Re: Anders response to "Politics of Transhumanism"

From: Anders Sandberg (
Date: Wed Jan 16 2002 - 03:30:52 MST

On Wed, Jan 16, 2002 at 02:54:14PM +1030, Emlyn O'regan wrote:
> Anders wrote:
> >
> > Maybe. I think it is a very large probability that by the end of this
> > year I will not refer to myself as a transhumanist.
> Then you will be a posttranshumanist.

I fear I might sound more like my leftist school friend Daniel af Burén
(yes, the name signifies an aristocratic family) who once left the small
communist party KPLM(r) (the "r" means "revolution") because they were
too bourgeoise :-)

> I have a couple of points to pick...
> - firstly, I think the argument about ruling out collectivism falls apart if
> you have a purely voluntary collective. I think that the core values you
> have put forward allow any type of social arrangement as long as it is
> purely voluntary for all members. Is this actually workable?

I would argue that even if a number of people desire to form a voluntary
collectivist community, they are not going to be as successful at
reaching human excellence as they would in a less collectivist
community. But they are entirely free to do it, just as people are free
to pursue less efficient courses of action. I think it is important to
uphold the right of people to form any form of voluntary social
arrangement, and that it is largely workable (there are practical
issues, like defining voluntary and how to settle contracts with the
community being left, but that is part of the practical discussion that
begins once we start to move away from the principle discussion and into

> - Second, and more important, I think the discussion reduces transhumanism
> to "humanism with toys", and I suspect there is more to it than that. How is
> the transhumanism that you have presented any different to plain vanilla
> humanism?

I think the core difference - and this is not readily apparent from my
long post - is that transhumanism has a somewhat different model of
human nature. In short, humanists have commonly assumed an essentialist
approach to human nature - it exists and is unchanging. This is why
quite a few humanist intellectuals today actually are against human
enhancement - if change of human nature is possible, then it is almost
axiomatically bad. The transhumanist approach is that human nature does
exist, but is processual. We are not so much human beings as human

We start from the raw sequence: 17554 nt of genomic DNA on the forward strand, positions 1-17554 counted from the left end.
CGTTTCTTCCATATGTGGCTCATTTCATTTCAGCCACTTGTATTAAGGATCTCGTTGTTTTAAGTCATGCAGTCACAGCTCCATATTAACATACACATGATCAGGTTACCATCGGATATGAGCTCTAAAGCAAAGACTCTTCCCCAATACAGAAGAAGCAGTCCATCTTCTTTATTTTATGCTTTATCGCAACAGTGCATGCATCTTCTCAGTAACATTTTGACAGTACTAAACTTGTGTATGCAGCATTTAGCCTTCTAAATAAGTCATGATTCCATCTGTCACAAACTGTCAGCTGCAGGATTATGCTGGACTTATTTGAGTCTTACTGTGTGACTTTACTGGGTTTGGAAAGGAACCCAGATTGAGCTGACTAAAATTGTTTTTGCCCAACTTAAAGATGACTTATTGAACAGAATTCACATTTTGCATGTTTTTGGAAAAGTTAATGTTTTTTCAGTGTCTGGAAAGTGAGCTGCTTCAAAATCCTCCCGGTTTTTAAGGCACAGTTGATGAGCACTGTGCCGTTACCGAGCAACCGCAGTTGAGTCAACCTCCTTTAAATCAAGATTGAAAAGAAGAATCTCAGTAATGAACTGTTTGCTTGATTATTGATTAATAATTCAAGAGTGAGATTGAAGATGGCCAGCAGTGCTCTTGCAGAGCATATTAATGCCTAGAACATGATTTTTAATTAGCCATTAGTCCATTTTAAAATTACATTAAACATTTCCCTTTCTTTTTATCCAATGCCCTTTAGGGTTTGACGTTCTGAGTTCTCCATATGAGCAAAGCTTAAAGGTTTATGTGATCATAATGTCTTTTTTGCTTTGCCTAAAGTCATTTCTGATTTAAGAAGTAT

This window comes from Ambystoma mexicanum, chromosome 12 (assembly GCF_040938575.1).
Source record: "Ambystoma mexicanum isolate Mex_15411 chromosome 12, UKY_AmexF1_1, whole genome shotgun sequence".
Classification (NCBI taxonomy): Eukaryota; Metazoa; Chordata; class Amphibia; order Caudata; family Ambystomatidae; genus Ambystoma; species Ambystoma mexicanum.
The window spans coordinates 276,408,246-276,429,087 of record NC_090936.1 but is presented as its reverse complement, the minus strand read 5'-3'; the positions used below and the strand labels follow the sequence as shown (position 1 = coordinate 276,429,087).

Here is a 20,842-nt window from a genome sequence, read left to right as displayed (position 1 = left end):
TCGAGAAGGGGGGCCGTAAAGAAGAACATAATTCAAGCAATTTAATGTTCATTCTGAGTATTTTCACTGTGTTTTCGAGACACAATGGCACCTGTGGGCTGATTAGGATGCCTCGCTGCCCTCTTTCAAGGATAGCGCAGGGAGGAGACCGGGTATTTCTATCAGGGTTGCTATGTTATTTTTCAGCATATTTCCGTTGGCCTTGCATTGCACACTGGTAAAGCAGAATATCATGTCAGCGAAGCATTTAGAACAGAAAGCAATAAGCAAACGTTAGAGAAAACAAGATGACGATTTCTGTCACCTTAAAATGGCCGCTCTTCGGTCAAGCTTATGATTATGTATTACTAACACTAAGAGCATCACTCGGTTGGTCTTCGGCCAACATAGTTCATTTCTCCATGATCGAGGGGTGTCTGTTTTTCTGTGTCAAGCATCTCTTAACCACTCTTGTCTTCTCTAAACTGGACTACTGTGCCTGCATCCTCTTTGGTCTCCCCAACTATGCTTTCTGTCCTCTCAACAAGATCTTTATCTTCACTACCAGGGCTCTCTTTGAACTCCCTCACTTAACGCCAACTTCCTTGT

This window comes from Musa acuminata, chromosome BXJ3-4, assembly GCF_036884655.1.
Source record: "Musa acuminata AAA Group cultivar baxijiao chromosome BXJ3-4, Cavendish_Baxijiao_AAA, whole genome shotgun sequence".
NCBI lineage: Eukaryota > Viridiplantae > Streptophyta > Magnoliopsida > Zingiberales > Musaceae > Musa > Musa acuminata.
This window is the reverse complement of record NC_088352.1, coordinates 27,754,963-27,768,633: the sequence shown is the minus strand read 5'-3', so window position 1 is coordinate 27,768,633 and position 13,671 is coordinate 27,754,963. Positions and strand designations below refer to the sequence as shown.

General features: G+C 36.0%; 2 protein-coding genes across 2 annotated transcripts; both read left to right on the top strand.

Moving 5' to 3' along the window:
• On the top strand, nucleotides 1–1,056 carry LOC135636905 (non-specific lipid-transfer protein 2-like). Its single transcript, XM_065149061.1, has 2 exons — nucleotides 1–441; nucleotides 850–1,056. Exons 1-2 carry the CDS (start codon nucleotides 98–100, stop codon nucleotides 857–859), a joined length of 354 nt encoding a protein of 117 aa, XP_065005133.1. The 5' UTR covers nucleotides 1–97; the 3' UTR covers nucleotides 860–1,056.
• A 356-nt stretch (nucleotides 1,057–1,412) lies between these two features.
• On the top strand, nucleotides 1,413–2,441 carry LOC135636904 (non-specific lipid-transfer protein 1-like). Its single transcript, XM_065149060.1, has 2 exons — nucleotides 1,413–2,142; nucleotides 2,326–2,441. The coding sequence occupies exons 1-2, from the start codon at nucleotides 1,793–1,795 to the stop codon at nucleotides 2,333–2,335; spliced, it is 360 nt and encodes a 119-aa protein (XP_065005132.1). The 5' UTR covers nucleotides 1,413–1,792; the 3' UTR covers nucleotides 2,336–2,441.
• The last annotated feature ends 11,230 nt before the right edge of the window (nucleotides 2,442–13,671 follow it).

becomings, constantly evolving in a fascinating interplay between genes,
environment and our own choices. This means that human nature can be
changed in many respects, and that it is not against human dignity to do
so. I hope to elaborate on this in an essay I'm working on, it is really
an important issue.

Second, traditional humanism did not have the scientific tools to fully
get into the issues of the true nature of the human and their
relationship with the universe. This means that humanist discourse is
based on concepts that were not based in the physical world (such as
free will), which works fine as long as we are dealing with only human
and human issues (bringing my basal ganglia into a discussion about what
I want mixes up the levels rather severely). The problem is that this
made humanism isolated towards the natural sciences and discoveries in
them, so that the more naturalistic results on human nature almost
always were seen as anti-humanist (like the determinism that Marx, Freud
and Skinner seemed to impose). But there is no need for this isolation
that only weakens humanism as neuroscience marches on - the humanist
concepts actually seem to have low-level explanations without having to
recourse to supernaturalism. So here there is a need for a
reconciliation, and a transhumanism is needed.

These two parts was just the ones at the top of my head. I think a more
careful writeup of what humanists have said and my concept of a
trans-humanism is needed.

Anders Sandberg                                      Towards Ascension!                  
GCS/M/S/O d++ -p+ c++++ !l u+ e++ m++ s+/+ n--- h+/* f+ g+ w++ t+ r+ !y

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